Page 7 2011 Winter
Spotlight on brain function, memory and testosterone in women
Have you had moments when you walk into a room and have no idea why you are there? Or the frustration due to that word or name on the tip of your tongue that just won't emerge from the recesses of your brain?
These events increase with age and research has highlighted that there may be a link with memory and testosterone in women. Testosterone levels fall with age in women and reach a low at around 65 years. This is also the age at which dementia incidence starts to rise, so could there be a direct link between testosterone and memory in women?
Attempting to answer this question, Monash University in Melbourne conducted a study in healthy postmenopausal women who were given testosterone treatment for 6 months and evaluated their memory and concentration over this time.
Even though this study was small, memory improved after 6 months of testosterone treatment, when compared to a group of women who did not receive testosterone. These results are exciting as there is no known treatment that can slow down the decline in brain function that may eventually lead to dementia. Testosterone may have the potential to do this if future trials confirm this preliminary finding.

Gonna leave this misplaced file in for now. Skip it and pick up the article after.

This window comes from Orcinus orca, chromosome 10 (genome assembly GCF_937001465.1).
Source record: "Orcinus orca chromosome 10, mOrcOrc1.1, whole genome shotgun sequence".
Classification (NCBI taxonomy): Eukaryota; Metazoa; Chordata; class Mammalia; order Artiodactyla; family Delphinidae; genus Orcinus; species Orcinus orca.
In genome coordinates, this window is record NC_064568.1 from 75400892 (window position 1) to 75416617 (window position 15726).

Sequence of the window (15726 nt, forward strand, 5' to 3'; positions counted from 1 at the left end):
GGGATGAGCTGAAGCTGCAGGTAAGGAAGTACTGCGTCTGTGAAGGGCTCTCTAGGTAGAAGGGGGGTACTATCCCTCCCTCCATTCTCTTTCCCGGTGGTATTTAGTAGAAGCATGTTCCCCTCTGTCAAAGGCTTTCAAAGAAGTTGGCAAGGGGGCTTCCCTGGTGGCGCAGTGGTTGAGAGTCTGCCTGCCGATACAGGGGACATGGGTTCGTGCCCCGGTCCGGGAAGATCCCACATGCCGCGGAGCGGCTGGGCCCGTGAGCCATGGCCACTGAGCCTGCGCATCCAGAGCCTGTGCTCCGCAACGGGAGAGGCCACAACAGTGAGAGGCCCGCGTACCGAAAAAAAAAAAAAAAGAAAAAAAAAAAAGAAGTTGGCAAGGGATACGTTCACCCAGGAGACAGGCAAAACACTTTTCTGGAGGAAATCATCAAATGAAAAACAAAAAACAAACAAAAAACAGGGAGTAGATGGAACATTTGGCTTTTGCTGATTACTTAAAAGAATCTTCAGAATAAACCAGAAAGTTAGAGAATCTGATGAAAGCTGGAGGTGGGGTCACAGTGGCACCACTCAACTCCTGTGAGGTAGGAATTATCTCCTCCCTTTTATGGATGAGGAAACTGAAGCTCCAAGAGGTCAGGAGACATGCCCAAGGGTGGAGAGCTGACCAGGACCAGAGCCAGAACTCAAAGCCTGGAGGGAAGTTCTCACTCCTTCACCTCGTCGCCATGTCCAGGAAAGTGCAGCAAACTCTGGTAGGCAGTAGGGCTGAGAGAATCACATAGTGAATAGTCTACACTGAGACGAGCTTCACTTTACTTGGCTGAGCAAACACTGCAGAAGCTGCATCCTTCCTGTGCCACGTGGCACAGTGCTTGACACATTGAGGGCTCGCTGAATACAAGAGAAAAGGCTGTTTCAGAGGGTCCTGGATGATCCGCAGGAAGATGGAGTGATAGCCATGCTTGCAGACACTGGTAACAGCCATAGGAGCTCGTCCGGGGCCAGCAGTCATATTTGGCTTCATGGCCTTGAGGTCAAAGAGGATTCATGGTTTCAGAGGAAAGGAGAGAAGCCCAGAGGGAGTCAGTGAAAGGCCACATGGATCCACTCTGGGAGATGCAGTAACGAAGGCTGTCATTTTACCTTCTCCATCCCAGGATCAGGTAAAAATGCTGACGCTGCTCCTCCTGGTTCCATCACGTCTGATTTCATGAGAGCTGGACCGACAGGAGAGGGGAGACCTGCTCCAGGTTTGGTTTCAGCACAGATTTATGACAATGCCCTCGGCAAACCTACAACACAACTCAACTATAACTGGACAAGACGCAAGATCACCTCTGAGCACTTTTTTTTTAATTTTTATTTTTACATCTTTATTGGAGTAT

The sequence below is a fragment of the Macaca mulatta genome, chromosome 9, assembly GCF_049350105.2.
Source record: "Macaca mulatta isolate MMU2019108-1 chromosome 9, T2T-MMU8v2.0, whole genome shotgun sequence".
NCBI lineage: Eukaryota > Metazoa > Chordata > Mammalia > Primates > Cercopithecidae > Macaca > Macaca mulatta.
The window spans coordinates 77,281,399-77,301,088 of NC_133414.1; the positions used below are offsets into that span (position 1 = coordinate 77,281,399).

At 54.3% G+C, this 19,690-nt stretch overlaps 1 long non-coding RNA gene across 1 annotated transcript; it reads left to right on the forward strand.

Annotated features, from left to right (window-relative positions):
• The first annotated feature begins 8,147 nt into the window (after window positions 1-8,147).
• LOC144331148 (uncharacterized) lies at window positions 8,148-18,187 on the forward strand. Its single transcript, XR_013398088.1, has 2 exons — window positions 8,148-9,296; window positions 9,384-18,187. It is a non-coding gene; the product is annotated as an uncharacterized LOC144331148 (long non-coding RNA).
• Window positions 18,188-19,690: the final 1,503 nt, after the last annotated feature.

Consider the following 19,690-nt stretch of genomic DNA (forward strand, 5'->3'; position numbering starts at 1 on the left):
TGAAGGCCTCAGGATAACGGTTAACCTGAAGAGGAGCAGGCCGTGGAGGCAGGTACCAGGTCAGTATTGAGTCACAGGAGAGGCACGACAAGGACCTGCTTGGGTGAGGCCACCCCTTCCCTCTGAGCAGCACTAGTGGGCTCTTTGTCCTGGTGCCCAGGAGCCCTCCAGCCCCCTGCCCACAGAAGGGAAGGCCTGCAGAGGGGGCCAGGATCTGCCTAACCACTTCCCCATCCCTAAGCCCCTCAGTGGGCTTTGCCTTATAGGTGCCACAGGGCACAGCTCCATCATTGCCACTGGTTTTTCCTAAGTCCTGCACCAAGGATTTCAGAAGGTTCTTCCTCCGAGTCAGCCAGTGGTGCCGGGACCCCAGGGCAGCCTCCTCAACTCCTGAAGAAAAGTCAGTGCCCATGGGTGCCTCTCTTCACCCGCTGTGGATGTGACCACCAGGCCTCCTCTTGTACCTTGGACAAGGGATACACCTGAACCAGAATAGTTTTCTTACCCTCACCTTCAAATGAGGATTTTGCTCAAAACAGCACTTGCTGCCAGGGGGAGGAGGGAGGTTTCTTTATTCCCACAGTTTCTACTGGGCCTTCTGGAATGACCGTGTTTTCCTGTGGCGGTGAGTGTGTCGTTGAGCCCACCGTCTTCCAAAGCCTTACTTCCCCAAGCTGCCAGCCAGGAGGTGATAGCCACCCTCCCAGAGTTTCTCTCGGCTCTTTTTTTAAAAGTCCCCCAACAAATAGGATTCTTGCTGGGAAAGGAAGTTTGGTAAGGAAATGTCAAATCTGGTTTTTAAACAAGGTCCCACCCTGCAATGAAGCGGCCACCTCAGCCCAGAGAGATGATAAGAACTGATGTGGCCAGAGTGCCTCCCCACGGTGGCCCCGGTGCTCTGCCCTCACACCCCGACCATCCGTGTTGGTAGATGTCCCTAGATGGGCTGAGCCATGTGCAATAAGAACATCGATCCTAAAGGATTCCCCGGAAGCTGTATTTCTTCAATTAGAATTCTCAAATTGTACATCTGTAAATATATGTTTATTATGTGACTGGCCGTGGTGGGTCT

Researchers from Monash University are now seeking women aged 55 to 70 years to participate in a study on the effects of testosterone (given as a skin patch or gel) on brain function compared with placebo, or 'dummy' treatment. The study is being conducted at the Alfred Hospital. Each woman will receive 6 months of treatment, and brain function will be assessed both at the start and at the end of treatment. Researchers will use a computer program to test brain function that consists of tasks in the form of card games and other challenges and is quite fun, suitable even for those who may not be familiar with computers.
The study is led by Dr Sonia Davison, who is a consultant endocrinologist at the Jean Hailes Medical Centre for Women. She has been awarded a prestigious Monash University Senior Postdoctoral Fellowship to study this area further, in addition to being included in the Monash Research Accelerator Program, for emerging researchers. Her aim is to discover a treatment that improves or preserves memory in women, and she looks forward to hearing from any women who may be interested in participating!
To register your interest or for more information, please call (03) 9903 0820,
Content updated June 2011